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I love using Uber and Lyft. These products are insanely useful. Especially in a country where you don't speak the language, having an app that allows you to communicate to the driver where you want to be picked up, where dropped off, and how much it will cost you is soooo much better than the old days of trying to communicate with a dispatcher.
But I'm glad both companies IPOs were serious duds. Why? Because I don't want U.S. public markets freighted down by massive, loss-making unicorns. Especially as most investors transition to passive index investing, the composition of those indexes becomes more and more important. If the indexes become stuffed with loss-making unicorns that may or may not eventually turn the corner to profitability down the road, the indexes become less attractive investment vehicles. And had these two massive, loss-making companies -- Uber and Lyft -- popped (and stayed up) when they went public, it would have created a strong incentive for more such behavior.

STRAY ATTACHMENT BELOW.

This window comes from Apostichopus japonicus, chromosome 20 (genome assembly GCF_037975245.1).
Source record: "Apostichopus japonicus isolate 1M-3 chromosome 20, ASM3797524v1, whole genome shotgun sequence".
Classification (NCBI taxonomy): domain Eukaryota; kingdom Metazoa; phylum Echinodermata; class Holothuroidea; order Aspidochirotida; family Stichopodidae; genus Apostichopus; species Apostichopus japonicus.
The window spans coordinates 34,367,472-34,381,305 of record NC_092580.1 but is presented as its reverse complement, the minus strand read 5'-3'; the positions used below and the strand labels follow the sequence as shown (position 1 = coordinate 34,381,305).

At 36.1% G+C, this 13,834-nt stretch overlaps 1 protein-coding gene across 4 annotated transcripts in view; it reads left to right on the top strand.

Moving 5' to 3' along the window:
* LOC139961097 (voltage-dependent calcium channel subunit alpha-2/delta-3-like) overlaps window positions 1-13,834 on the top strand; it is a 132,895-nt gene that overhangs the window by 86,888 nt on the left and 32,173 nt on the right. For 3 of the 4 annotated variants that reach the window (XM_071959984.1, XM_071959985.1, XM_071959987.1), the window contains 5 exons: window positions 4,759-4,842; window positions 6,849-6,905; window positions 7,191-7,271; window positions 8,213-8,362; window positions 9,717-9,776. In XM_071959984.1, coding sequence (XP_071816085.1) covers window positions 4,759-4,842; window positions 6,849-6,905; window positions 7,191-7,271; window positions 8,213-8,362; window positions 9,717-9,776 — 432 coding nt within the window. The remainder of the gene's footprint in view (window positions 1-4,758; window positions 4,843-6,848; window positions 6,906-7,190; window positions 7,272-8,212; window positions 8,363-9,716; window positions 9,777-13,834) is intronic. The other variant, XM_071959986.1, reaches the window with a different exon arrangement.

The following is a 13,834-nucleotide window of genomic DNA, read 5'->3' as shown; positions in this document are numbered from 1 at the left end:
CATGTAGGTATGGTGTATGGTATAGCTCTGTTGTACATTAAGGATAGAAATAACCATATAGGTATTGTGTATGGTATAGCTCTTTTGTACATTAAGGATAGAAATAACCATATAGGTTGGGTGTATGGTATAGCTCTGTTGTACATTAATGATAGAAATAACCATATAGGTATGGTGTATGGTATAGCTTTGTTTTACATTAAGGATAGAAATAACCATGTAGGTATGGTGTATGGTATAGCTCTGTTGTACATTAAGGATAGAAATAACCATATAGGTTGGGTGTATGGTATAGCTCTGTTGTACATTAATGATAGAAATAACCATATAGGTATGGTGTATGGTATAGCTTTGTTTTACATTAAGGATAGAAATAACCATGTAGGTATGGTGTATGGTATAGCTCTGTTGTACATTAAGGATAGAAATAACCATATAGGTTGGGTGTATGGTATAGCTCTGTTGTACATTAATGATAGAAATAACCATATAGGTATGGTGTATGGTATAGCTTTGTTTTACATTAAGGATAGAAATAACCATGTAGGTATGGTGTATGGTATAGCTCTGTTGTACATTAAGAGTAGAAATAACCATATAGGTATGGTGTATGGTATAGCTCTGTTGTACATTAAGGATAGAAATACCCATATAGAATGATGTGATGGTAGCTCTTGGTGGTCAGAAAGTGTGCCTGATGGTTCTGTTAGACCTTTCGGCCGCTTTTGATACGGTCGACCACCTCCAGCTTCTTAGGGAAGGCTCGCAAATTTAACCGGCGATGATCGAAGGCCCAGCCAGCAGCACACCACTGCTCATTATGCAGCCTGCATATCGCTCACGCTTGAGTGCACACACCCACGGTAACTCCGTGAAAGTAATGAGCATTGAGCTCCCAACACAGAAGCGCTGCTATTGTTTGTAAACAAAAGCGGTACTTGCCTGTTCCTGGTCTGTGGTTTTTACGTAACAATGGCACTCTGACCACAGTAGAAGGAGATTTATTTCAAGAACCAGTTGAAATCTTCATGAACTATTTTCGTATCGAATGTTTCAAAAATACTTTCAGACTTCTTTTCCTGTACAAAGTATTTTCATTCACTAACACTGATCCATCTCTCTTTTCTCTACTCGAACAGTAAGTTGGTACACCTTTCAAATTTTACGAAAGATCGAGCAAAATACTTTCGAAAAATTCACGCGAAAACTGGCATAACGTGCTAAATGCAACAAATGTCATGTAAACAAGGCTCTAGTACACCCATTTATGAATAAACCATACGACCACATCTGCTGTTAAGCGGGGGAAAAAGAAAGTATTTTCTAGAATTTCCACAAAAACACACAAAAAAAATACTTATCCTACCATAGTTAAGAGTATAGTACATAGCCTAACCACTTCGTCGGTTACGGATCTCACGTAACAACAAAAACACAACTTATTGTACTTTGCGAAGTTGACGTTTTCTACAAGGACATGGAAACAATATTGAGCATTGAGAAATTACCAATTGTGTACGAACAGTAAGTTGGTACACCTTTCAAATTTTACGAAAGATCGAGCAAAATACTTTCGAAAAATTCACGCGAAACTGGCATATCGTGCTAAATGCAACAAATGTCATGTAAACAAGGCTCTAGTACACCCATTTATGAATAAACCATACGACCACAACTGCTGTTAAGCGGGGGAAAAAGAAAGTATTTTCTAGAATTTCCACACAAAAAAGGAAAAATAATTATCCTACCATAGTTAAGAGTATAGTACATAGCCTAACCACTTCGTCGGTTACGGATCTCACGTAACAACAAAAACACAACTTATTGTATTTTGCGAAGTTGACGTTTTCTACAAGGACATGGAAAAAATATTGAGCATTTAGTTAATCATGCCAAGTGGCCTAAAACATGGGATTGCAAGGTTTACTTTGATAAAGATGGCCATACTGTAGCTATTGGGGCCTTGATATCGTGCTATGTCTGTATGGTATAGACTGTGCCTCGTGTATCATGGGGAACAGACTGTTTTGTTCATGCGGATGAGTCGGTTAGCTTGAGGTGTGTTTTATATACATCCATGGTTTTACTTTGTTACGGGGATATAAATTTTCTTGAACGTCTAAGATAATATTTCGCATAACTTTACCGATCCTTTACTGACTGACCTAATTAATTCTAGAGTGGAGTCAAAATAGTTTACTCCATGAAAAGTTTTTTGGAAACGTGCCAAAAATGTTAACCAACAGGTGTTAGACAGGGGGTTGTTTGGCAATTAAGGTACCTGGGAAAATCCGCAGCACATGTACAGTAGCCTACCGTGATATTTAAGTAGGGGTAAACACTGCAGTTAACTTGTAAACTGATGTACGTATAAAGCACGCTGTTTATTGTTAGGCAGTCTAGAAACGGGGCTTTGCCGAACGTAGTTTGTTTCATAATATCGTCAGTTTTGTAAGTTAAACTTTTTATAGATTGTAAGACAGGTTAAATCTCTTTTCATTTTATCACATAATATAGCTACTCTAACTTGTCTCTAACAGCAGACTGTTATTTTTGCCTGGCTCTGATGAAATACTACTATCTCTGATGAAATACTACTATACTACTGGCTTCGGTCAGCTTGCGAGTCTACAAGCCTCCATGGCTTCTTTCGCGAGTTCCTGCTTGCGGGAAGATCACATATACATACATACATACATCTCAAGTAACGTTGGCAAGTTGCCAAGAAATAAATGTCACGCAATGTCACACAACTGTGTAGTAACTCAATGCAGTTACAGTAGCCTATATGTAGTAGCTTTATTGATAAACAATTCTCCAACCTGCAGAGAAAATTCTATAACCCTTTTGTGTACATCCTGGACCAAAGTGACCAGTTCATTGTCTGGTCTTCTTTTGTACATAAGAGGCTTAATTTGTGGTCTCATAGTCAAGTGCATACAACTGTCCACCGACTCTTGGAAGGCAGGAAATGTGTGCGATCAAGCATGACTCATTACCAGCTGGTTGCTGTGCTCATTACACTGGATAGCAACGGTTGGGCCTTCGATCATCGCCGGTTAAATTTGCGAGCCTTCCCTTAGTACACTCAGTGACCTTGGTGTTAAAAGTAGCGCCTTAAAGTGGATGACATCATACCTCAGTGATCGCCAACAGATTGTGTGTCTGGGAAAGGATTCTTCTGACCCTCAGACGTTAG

To be clear, I think both Uber and Lyft may have bright futures as companies. As I said, I love their products. But I want our public markets to focus on companies that produce at least positive cash flow and preferably significant profits. I should add that for now at least, it appears that Lyft will not be included in a number of indexes (including the S&P 500) due to its controversial share class structure. This is good. See here as well just how iffy Uber's documentation was prior to going public. Frankly, these IPOs (especially Uber) remind me of the dot.com bubble era--with insiders trying to get their money out of the company (a so-called "liquidity event") before anyone can determine whether or not the companies are viable at all.
I hope both Lyft and Uber bloom into marvelous long-term technology firms. But in the meantime, I'm glad their IPOs went south.